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For this you dont need to buy another computer.
Follow the steps.
1. Try safe boot, F8 key @ BIOS screen just after you turn on the system. Choose safe boot from menu.
2. In safeboot.
Go to control pannel and choose option Show windows updates. else they may also be visible by default.
3. Minimise the window.
4. after you find the system is turned up completely.
close the opened window without touching anything.
5. give the system a complete shutdown.
7. System may say " System has recovered after a serious error"
Still if it does not works.
1.insert the OS disk.
2. choose to follow wizard seriously reading each step.
3. It will ask you ro repair your OS.
Choose this option.
4. let the system recover (The process is slow; may take 30 mins or more)
Rate this solution, Write a comment to keep in touch, let me know how it worked the first way or the other.
Sounds like your registry may be corrupt. Might have been caused by a virus. Try booting up in safe mode. If you can do that, try running an antivirus program. If it does not boot up then, you may have a more serious problem which requires a windows repair. If it does not boot in safe mode, try booting up off your Windows install disk and follow repair instructions from there.
Computers may not be smarter than people, but if
they’re designed properly, they will shut themselves down before
overheating to the extent that they do themselves damage. If the smart
person keeps turning the computer back on and figures out a way to foil
the protection, the unit is probably doomed. Once a unit shuts down
for thermal event protection, it may refuse to power back up for a
fixed period of time, five or ten minutes, or it may begin to boot and
shut down immediately as soon as it boots to the point that it can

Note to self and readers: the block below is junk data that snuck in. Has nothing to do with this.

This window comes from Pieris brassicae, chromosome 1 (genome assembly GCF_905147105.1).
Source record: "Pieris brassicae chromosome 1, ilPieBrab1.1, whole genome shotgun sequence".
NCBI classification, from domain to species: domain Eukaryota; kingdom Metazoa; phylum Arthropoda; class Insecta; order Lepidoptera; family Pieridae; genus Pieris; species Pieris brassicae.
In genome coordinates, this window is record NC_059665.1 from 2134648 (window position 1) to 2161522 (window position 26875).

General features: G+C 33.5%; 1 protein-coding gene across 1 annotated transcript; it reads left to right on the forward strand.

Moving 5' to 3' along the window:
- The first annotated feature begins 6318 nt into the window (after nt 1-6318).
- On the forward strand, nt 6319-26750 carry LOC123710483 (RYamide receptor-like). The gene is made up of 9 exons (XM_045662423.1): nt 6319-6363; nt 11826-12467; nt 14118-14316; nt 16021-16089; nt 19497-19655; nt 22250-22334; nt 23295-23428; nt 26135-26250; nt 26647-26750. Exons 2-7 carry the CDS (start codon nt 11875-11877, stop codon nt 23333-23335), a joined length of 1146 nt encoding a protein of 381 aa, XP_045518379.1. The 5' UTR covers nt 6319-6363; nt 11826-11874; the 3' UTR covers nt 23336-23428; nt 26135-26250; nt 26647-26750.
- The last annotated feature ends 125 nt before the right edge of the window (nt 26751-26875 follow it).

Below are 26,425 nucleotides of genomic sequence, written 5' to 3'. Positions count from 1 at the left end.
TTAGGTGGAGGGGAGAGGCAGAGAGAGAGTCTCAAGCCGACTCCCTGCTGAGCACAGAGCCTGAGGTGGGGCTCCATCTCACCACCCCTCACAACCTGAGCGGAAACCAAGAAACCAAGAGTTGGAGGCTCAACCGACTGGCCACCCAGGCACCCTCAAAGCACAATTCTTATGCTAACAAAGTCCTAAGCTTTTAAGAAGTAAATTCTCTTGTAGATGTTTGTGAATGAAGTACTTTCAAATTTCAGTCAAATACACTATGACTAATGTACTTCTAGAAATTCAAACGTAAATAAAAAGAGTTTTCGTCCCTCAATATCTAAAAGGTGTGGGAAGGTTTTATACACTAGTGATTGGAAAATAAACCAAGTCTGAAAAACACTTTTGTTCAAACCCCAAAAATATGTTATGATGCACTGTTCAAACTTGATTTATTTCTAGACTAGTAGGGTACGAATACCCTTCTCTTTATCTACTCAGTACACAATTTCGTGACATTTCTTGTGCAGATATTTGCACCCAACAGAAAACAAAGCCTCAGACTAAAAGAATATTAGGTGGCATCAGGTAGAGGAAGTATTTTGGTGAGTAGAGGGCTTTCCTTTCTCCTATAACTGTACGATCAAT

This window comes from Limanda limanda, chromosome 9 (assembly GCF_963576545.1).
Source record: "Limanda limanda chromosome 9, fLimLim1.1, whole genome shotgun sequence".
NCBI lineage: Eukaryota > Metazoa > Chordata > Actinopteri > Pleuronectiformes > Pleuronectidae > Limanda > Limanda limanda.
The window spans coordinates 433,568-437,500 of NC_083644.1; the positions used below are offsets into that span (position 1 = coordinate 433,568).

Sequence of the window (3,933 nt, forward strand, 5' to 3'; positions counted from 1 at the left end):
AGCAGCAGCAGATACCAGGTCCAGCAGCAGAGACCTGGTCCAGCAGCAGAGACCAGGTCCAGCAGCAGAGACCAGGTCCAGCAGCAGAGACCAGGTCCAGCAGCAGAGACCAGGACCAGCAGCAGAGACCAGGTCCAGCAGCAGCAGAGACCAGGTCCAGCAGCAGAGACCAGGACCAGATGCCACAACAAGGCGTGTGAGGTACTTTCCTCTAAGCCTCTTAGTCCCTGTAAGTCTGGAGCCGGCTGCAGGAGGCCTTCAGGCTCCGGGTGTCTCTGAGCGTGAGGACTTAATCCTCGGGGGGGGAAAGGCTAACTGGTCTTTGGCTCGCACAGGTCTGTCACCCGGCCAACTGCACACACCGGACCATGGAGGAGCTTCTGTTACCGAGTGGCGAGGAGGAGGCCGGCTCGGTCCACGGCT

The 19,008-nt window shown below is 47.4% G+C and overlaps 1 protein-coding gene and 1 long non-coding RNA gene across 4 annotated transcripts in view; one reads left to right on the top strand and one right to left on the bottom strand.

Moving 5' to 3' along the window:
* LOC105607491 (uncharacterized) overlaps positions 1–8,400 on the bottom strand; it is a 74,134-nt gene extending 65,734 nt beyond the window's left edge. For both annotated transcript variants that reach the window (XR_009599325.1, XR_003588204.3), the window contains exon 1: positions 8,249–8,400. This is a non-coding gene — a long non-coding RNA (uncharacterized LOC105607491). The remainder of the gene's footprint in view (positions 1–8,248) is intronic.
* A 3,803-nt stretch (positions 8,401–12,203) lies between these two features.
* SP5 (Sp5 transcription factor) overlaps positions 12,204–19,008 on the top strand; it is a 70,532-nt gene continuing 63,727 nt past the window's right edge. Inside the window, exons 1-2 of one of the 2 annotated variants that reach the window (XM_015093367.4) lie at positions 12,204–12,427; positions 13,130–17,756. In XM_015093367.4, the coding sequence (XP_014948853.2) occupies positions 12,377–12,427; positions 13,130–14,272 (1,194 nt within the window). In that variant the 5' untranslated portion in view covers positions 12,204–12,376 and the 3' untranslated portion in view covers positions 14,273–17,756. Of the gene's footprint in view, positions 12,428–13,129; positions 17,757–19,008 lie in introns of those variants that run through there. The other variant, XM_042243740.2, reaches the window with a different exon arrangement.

figure out that its too hot. The over-temperature protection is
generally a BIOS rather than an operating system function, so one sign
of an overheated unit is one that shuts itself down while you’re
using it and then refuses to boot as far as the operating system unless
you leave it alone for an hour or so to cool down. Unless you’ve been
working in a very unfriendly environment, high temperatures, direct
sunlight, etc, you should take even a single overheating shutdown as a
warning to back up your data at the first opportunity and to give the
cooling system a serious cleaning. Check the CPU fan if it is spinning and also the CPU itself put thermal paste. So that the heat from CPU will absorbed by the heat sink.
Have you tried putting your video-card into another socket(if possible), or just plugging it out and back? If you have, you might have some more serious problems with your hardware. It would be satisfying if you could hear the winchester booting up windows (and seeing the HDD led flashing while the OS starts). That way you'd know that there are no serious problems with the motherboard, and the source of the problem is the video card. Otherwise, if you see no sign of serious winchester activity that could men that your motherboard is dead. If you are lucky, replacing the ram modules will call your machine back to life.
you have too much at startup. thats the programs the computer starts at boot up.i would go to last good configuration and see what happens if that works i would seriously get rid of some programs you don't need and defrag your computer.
Is this a trick question? Or are you serious? You reboot by shuting it off and turning it back on. or using the ctrl,alt, and delete buttons at the same time. You can try this too. Using the F8 Method
Restart your computer.
When the computer starts you will see your computer's hardware being listed. When you see this information start to gently tap the F8 key repeatedly until you are presented with the Windows Vista Advanced Boot Options.
Select the Safe Mode option using the arrow keys.
Then press the enter key on your keyboard to boot into Vista Safe Mode.
When Windows starts you will be at a typical logon screen. Logon to your computer and Vista will enter Safe mode.
Do whatever tasks you require, and when you are done, reboot to go back into normal mode.